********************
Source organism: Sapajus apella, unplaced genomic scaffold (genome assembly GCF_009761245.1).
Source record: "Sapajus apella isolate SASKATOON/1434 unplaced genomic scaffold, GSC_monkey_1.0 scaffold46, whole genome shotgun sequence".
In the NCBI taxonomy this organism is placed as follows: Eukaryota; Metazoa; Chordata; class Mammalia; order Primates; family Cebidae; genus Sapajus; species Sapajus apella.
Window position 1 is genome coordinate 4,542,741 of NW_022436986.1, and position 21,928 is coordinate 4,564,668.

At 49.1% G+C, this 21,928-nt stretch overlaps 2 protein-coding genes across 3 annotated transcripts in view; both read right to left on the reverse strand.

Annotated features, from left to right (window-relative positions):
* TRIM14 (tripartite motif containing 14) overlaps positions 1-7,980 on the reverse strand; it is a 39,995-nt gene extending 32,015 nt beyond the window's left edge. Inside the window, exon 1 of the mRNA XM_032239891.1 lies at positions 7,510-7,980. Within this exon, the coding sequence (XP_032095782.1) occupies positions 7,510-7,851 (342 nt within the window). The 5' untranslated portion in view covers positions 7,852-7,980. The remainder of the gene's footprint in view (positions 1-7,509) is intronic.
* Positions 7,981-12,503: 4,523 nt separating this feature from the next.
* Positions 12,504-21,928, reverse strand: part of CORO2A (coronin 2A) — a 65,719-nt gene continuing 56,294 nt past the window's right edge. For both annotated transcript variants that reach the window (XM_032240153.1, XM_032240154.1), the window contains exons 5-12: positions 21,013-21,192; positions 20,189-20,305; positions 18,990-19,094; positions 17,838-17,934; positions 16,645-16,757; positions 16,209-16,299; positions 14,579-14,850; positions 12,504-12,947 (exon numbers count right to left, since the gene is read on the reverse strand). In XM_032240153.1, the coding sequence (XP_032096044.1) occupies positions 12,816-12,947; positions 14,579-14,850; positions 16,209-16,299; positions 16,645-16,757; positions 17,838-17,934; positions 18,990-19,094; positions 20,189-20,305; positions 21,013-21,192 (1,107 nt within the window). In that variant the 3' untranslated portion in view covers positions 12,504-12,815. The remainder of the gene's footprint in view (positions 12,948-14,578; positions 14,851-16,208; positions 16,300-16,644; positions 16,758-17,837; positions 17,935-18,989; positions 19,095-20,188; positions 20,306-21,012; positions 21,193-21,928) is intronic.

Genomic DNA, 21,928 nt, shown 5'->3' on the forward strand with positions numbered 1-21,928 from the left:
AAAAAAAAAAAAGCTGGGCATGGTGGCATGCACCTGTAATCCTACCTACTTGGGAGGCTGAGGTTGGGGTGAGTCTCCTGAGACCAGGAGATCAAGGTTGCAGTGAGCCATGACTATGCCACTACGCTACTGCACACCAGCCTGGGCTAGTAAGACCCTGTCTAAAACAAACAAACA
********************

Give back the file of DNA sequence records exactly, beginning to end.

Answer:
Source organism: Sapajus apella, unplaced genomic scaffold (genome assembly GCF_009761245.1).
Source record: "Sapajus apella isolate SASKATOON/1434 unplaced genomic scaffold, GSC_monkey_1.0 scaffold46, whole genome shotgun sequence".
In the NCBI taxonomy this organism is placed as follows: Eukaryota; Metazoa; Chordata; class Mammalia; order Primates; family Cebidae; genus Sapajus; species Sapajus apella.
Window position 1 is genome coordinate 4,542,741 of NW_022436986.1, and position 21,928 is coordinate 4,564,668.

At 49.1% G+C, this 21,928-nt stretch overlaps 2 protein-coding genes across 3 annotated transcripts in view; both read right to left on the reverse strand.

Annotated features, from left to right (window-relative positions):
* TRIM14 (tripartite motif containing 14) overlaps positions 1-7,980 on the reverse strand; it is a 39,995-nt gene extending 32,015 nt beyond the window's left edge. Inside the window, exon 1 of the mRNA XM_032239891.1 lies at positions 7,510-7,980. Within this exon, the coding sequence (XP_032095782.1) occupies positions 7,510-7,851 (342 nt within the window). The 5' untranslated portion in view covers positions 7,852-7,980. The remainder of the gene's footprint in view (positions 1-7,509) is intronic.
* Positions 7,981-12,503: 4,523 nt separating this feature from the next.
* Positions 12,504-21,928, reverse strand: part of CORO2A (coronin 2A) — a 65,719-nt gene continuing 56,294 nt past the window's right edge. For both annotated transcript variants that reach the window (XM_032240153.1, XM_032240154.1), the window contains exons 5-12: positions 21,013-21,192; positions 20,189-20,305; positions 18,990-19,094; positions 17,838-17,934; positions 16,645-16,757; positions 16,209-16,299; positions 14,579-14,850; positions 12,504-12,947 (exon numbers count right to left, since the gene is read on the reverse strand). In XM_032240153.1, the coding sequence (XP_032096044.1) occupies positions 12,816-12,947; positions 14,579-14,850; positions 16,209-16,299; positions 16,645-16,757; positions 17,838-17,934; positions 18,990-19,094; positions 20,189-20,305; positions 21,013-21,192 (1,107 nt within the window). In that variant the 3' untranslated portion in view covers positions 12,504-12,815. The remainder of the gene's footprint in view (positions 12,948-14,578; positions 14,851-16,208; positions 16,300-16,644; positions 16,758-17,837; positions 17,935-18,989; positions 19,095-20,188; positions 20,306-21,012; positions 21,193-21,928) is intronic.

Genomic DNA, 21,928 nt, shown 5'->3' on the forward strand with positions numbered 1-21,928 from the left:
AAAAAAAAAAAAGCTGGGCATGGTGGCATGCACCTGTAATCCTACCTACTTGGGAGGCTGAGGTTGGGGTGAGTCTCCTGAGACCAGGAGATCAAGGTTGCAGTGAGCCATGACTATGCCACTACGCTACTGCACACCAGCCTGGGCTAGTAAGACCCTGTCTAAAACAAACAAACA